Without sound and fury, signifying something: acoustics and batteries – Physics World

Science

Join the audience for a live webinar at 3 p.m. GMT/10 a.m. EST on 2 December 2020 exploring the physical principles of electrochemical acoustic interrogation

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Although classic battery engineering is firmly rooted in chemical engineering and chemistry, the last decade has seen a significant increase in research on mechanical and chemo-mechanical properties of batteries for both reversible and irreversible behaviours. Characterization of structural evolution and degradation on a cycle and calendar basis is necessary to increase the lifetime of high-energy density cells while decreasing cost, and a range a chemistry-specific methods have been applied to probe chemical mechanical couplings. In theory, and increasingly in practice, acoustic interrogation reveals mechanical correlations across any chemistry and cell form factor due to its exploitation of the required mass balances for cell operation. Beyond being generalizable to all battery chemistries, acoustic methods are scalable, high rate and readily operando: sub-ms acquisition times are possible on full cells using desktop equipment.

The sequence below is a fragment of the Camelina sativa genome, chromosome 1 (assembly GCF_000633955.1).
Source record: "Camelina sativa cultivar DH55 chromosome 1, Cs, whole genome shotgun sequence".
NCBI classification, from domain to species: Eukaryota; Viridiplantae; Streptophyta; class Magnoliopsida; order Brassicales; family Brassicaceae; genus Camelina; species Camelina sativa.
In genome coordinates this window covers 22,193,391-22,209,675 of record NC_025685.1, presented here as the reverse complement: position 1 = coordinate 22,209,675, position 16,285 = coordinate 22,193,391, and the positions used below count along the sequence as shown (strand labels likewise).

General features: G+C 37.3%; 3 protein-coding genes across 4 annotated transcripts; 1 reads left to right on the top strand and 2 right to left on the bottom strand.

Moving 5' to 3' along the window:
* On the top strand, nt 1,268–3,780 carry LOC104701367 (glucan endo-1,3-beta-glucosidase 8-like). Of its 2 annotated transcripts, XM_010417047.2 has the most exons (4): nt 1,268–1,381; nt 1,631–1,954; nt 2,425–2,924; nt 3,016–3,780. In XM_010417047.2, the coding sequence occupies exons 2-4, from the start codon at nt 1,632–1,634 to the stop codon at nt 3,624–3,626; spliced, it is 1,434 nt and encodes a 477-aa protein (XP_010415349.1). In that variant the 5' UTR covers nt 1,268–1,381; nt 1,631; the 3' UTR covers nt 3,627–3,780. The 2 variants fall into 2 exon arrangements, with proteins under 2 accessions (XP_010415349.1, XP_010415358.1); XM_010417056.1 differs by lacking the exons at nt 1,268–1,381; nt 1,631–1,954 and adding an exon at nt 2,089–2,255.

In this webinar, the physical principles of electrochemical acoustic interrogation will be introduced, and example experiments will be described for lithium ion, lithium metal, and zinc alkaline systems. Statistical correlations of acoustic behaviour and “battery state” will be discussed (state of charge, state of power, state of safety, state of health), as will newer studies on structure and property extraction, with emphasis on degradation due to thermal and fast-charge events. Current spatial and temporal limits will be discussed, as will asymptotic capabilities.

Want to take part in this webinar?

Daniel Steingart is the Stanley Thompson Associate Professor of Chemical Metallurgy and Chemical Engineering, and the co-director of the Columbia Electrochemical Energy Center. His group studies the systematic behaviours of material deposition, conversion and dissolution in electrochemical reactors with a focus on energy-storage devices.

His current research looks to exploit traditional failure mechanisms and interactions in batteries, turning unwanted behaviours into beneficial mechanisms. His efforts in this area over the last decade have been adopted by various industries and have led directly or indirectly to five electrochemical energy-related start-up companies, the latest being Feasible, an effort dedicated to exploiting the inherent acoustic responses of closed electrochemical systems.

Steingart joined Columbia Engineering in 2019 from Princeton University where he was an associate professor in the department of mechanical and aerospace engineering and the Andlinger Center for Energy and the Environment. Earlier, he was an assistant professor in chemical engineering at the City College of the City University of New York. Even earlier, he was an engineer at two energy-related start-ups. He received his PhD from the University of California, Berkeley, in 2006.


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